One of the great Silicon Valley tropes is that inexperience is a positive. The extreme expression of it– I’m simplifying here, but not that much– is that young people who aren’t already experts in a field don’t have the bad habits and assumptions that insiders have about what can’t be done, what’s impossible, or how things are supposed to work (or simply are), and therefore are able to be totally innovative.
This is, to put it mildly, an idea that deserves to be examined more fully. It’s like assuming that because I don’t speak Arabic, or know anything about poetry, that I’ll have better insights about interpreting 9th-century Arabic poetry than someone who’s spent a lifetime studying the subject, and can, you know, actually read Arabic. Or that a person who knows nothing about quantum mechanics can have a brilliant insight into quantum mechanics, precisely because they’re ignorant of it.
This is the kind of magical thinking that brought us Theranos.
Presumably there’s a sweet spot between innocence and expertise, where outsiders know just enough to be able to see that a field or industry is ripe for disruption. But there’s much better evidence that the disruptions we should take seriously come from people who are incredibly knowledgeable, and have actually done the work of mastering a field.
For one thing, in most fields you have to learn a lot in order to declare yourself an expert. Everybody knows that health care is screwed up and that the tax code should be reduced to a postcard-sized set of rules– unless you’re a doctor or tax accountant, in which case you understand just how complex these systems are.
Further, in most fields you have to know an awful lot in order to understand what even counts as an interesting problem, where the gaps in a field’s knowledge are, or what things really are efficiencies.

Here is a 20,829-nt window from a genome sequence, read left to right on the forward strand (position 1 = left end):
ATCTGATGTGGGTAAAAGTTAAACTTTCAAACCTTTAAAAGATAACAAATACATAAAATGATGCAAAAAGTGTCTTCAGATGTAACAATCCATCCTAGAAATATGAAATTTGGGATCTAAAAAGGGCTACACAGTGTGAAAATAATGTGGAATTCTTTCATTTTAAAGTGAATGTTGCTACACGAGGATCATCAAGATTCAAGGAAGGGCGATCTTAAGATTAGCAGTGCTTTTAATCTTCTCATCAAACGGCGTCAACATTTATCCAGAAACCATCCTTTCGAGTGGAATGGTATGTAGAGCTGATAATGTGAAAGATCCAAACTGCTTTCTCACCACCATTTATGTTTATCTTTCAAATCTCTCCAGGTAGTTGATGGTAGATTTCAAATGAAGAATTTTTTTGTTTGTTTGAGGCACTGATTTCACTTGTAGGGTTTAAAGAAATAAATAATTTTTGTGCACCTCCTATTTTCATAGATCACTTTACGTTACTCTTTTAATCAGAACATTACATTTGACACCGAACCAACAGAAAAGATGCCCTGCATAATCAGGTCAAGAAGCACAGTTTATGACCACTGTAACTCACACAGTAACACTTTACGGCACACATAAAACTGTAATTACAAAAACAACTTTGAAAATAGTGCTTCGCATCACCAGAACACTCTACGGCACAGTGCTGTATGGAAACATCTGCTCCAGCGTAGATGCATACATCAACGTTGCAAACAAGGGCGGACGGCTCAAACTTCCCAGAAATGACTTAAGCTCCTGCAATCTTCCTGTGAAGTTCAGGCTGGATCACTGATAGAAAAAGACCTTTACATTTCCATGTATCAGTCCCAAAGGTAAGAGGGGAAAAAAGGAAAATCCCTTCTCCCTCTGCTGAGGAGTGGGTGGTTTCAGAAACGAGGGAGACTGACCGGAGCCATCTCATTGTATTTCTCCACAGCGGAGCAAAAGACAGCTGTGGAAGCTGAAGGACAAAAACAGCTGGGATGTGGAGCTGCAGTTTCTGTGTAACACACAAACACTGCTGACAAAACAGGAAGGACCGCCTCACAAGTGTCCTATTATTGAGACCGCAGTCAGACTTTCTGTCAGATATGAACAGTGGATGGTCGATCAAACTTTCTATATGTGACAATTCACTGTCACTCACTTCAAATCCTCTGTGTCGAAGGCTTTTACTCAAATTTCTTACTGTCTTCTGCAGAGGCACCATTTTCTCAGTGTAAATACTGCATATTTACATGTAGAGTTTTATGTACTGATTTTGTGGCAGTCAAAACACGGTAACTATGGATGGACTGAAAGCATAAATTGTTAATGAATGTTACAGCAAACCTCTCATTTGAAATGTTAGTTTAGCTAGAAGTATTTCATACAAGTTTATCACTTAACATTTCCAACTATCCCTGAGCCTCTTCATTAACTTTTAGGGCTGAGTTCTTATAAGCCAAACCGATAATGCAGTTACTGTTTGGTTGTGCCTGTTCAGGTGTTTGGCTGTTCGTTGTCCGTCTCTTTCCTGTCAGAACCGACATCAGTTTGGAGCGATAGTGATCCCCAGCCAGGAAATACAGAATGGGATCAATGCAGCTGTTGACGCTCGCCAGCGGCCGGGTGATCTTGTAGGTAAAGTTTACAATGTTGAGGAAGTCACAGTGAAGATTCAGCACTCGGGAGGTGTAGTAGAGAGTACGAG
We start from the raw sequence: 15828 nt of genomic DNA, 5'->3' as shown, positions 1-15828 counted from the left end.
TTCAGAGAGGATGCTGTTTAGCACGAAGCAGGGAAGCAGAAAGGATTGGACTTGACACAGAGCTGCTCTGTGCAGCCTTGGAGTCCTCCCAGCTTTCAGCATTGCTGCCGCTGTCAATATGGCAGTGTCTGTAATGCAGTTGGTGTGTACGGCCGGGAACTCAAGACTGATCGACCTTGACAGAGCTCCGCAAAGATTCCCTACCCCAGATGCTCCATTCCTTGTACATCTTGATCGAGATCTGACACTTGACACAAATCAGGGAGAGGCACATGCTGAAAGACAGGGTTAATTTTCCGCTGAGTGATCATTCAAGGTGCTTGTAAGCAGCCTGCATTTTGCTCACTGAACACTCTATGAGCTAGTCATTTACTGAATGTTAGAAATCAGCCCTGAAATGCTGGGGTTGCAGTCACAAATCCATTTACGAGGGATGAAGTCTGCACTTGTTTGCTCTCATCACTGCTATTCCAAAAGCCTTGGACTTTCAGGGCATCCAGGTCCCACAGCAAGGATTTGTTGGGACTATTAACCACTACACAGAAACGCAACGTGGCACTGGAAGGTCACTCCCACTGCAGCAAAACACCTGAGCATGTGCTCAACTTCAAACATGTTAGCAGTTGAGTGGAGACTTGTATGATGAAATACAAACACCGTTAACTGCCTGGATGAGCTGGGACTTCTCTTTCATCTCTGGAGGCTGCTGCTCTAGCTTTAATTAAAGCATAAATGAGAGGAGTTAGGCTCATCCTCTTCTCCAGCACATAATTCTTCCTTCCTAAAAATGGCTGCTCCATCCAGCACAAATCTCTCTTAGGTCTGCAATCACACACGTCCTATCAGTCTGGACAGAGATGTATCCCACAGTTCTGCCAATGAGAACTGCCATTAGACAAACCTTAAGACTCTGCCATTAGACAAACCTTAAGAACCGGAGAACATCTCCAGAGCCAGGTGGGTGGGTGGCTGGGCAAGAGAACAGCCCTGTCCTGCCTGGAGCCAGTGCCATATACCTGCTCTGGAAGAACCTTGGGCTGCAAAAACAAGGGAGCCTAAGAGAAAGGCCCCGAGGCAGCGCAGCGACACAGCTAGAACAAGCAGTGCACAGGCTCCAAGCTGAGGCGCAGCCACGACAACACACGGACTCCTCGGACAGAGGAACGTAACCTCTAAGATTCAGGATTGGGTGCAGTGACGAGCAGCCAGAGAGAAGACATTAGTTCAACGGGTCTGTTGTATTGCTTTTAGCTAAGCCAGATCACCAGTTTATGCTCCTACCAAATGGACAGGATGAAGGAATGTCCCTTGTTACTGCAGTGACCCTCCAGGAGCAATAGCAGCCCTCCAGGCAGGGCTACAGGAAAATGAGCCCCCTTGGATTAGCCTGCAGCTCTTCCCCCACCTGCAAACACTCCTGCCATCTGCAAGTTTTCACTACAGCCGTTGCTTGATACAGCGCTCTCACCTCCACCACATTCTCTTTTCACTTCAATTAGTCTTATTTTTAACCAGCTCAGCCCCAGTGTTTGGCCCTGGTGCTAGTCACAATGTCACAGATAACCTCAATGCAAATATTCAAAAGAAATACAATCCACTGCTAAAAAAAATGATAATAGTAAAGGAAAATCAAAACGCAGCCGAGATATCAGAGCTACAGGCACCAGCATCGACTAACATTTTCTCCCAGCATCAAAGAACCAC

Finally, creativity rests on a foundation of endless, sometimes boring, preparation. As mathematician Stephen J. Merrill puts it in his article “To Again Feel the Creative Voice,” (International Journal of Science and Mathematics Education 5:1 (March 2007), 145–164):
The creative voice speaks to those who have prepared themselves. The tools to implement any insight received are those experiences, techniques, and abilities developed up to that time, and, developed to an extent that they are automatic Y not needing conscious intervention. This means that there are no shortcuts to being creative. One must practice the musical scales, draw the urns, and complete the mathematical exercises…. To have a creative event, one must have both the inspiration and the ability and experience to execute it. Developing technique as an artist, writer, or scientist is necessary.
Merrill the quotes musician Stephen Nachmanovitch:
To create, we need both technique and the freedom from technique. To this end we practice until our skills become unconscious. If you had to think consciously about the steps involved in riding a bicycle, you’d fall off at once. Part of the alchemy engendered by practice is a kind of cross-trading between conscious and unconscious. Technical how-to information of deliberate and rational kind drops through long repetition from consciousness so that we can “do it in our sleep.”… When the skill hides itself in the unconscious, it reveals the unconscious. Technique is the vehicle for surfacing normally unconscious material from the dream world and the myth world to where they become visible, nameable, singable.